139 Genes Set Human Cognitive Ability Apart From Other Primates
Which genes set our brains apart from other primates?
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A group of 139 genes commonly expressed in primate brains – which underwent evolutionary divergence only in human brains – may be the source of our unique cognitive abilities according to a study led by the University of Toronto.
The research is published in Nature Ecology & Evolution.
What sets our brains apart from other primates?
Humans have unique cognitive abilities compared to other primates. These are thought to have developed after our evolutionary split from the rest of the great apes (orangutans, gorillas, chimpanzees and bonobos) with the expansion of the brain’s cerebral cortex and increased cellular diversity.
However, the mechanisms underpinning these changes are not well understood. Now, an international team of researchers has created a brain map for several primate species, using a single-cell sequencing dataset sourced from the BRAIN Initiative Cell Census Network (BICCN). The analysis used samples taken from the middle temporal gyrus of the brains of five primates – human, chimp, gorilla, macaque and marmoset.
A subset of 139 genes that are expressed differently in human brains compared to the brains of chimpanzees, gorillas, macaques and marmosets were discovered.
These genes are common across primates but display highly divergent expression in human brains. They are also more likely to withstand mutations without impacting their function, suggesting they may have developed under more relaxed evolutionary selective pressure. This could allow them to take on a higher-level cognitive capacity.
“The genes that have diverged in humans must be tolerant to change,” said Hamsini Suresh, first author of the study and research associate at the Donnelly Centre for Cellular and Biomolecular Research. “This manifests as tolerance to loss-of-function mutations and seems to allow for rapid evolutionary change in the human brain.”
The divergent genes were found in 57 brain cell types. A quarter of the genes were only expressed differently in neuronal cells – the brain’s grey matter – and half were only expressed differently in glial cells – which form the white matter.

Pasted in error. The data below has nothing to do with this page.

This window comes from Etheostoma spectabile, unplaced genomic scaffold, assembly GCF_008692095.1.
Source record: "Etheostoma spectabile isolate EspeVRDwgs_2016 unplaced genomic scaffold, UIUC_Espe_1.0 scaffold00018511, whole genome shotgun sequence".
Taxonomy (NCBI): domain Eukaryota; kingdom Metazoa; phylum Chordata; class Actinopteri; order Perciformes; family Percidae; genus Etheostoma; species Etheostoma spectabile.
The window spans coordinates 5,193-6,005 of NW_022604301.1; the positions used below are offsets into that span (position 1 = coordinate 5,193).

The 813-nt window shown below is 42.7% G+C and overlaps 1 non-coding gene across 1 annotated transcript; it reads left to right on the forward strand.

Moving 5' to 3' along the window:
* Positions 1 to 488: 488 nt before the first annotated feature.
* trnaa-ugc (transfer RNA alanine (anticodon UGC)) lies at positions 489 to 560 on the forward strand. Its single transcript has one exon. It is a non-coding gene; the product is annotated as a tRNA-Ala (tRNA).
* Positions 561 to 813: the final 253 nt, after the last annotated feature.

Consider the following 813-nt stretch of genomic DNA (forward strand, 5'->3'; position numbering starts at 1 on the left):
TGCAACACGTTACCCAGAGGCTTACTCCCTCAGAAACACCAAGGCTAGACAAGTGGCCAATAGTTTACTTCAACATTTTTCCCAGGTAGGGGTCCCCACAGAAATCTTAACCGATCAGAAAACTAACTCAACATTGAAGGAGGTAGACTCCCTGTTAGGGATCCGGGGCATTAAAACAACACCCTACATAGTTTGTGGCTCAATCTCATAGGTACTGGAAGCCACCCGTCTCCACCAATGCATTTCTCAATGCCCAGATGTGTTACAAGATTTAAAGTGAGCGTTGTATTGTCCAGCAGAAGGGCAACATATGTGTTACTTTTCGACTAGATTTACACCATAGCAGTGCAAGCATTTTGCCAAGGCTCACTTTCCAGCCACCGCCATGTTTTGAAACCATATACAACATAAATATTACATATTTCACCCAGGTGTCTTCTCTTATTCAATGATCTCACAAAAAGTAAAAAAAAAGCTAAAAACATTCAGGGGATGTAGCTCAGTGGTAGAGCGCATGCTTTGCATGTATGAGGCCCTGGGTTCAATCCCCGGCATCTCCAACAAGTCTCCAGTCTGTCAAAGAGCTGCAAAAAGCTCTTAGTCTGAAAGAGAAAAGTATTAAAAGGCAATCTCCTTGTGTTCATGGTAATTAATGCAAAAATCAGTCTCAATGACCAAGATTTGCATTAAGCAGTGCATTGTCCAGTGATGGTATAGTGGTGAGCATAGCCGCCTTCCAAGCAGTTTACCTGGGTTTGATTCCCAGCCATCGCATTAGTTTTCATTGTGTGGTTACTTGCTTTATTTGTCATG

Strikingly, ~25% of the human-divergent genes identified are linked to various brain disorders.
Enabling research into evolution and disease
“This research contributes to our understanding of differences in the brain between humans and other primates at the cellular level, but it has also resulted in a database that can be used to further characterize genetic similarities and differences across primates,” said Jesse Gillis, senior author of the study and associate professor at the Donnelly Centre.
“There are around 570,000 cells in the cross-primate single-cell atlas of the middle temporal gyrus,” said Suresh. “Defining a catalog of shared cell types in this area of the brain provides a framework for exploring the conservation and divergence of cellular architecture across primate evolution. We can use the resulting information to study evolution and disease in a more targeted manner.”
The researchers have made their comprehensive single-cell gene expression catalogs accessible online, opening up opportunities for new evolutionary analyses.
Reference: Suresh H, Crow M, Jorstad N, et al. Comparative single-cell transcriptomic analysis of primate brains highlights human-specific regulatory evolution. Nat Ecol Evol. 2023;7(11):1930-1943. doi: 10.1038/s41559-023-02186-7
This article is a rework of a press release issued by the University of Toronto. Material has been edited for length and content.